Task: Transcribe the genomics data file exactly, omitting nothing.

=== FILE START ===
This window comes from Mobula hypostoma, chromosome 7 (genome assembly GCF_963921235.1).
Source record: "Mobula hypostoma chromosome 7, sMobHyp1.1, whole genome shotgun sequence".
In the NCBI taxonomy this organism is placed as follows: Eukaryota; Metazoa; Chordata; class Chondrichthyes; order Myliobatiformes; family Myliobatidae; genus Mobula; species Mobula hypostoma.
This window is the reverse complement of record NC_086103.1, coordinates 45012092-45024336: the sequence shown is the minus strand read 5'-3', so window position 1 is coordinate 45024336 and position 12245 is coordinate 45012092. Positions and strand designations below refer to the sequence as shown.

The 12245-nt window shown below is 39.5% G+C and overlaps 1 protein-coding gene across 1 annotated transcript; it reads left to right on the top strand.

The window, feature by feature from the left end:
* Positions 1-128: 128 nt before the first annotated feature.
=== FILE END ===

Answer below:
This window comes from Mobula hypostoma, chromosome 7 (genome assembly GCF_963921235.1).
Source record: "Mobula hypostoma chromosome 7, sMobHyp1.1, whole genome shotgun sequence".
In the NCBI taxonomy this organism is placed as follows: Eukaryota; Metazoa; Chordata; class Chondrichthyes; order Myliobatiformes; family Myliobatidae; genus Mobula; species Mobula hypostoma.
This window is the reverse complement of record NC_086103.1, coordinates 45012092-45024336: the sequence shown is the minus strand read 5'-3', so window position 1 is coordinate 45024336 and position 12245 is coordinate 45012092. Positions and strand designations below refer to the sequence as shown.

The 12245-nt window shown below is 39.5% G+C and overlaps 1 protein-coding gene across 1 annotated transcript; it reads left to right on the top strand.

The window, feature by feature from the left end:
* Positions 1-128: 128 nt before the first annotated feature.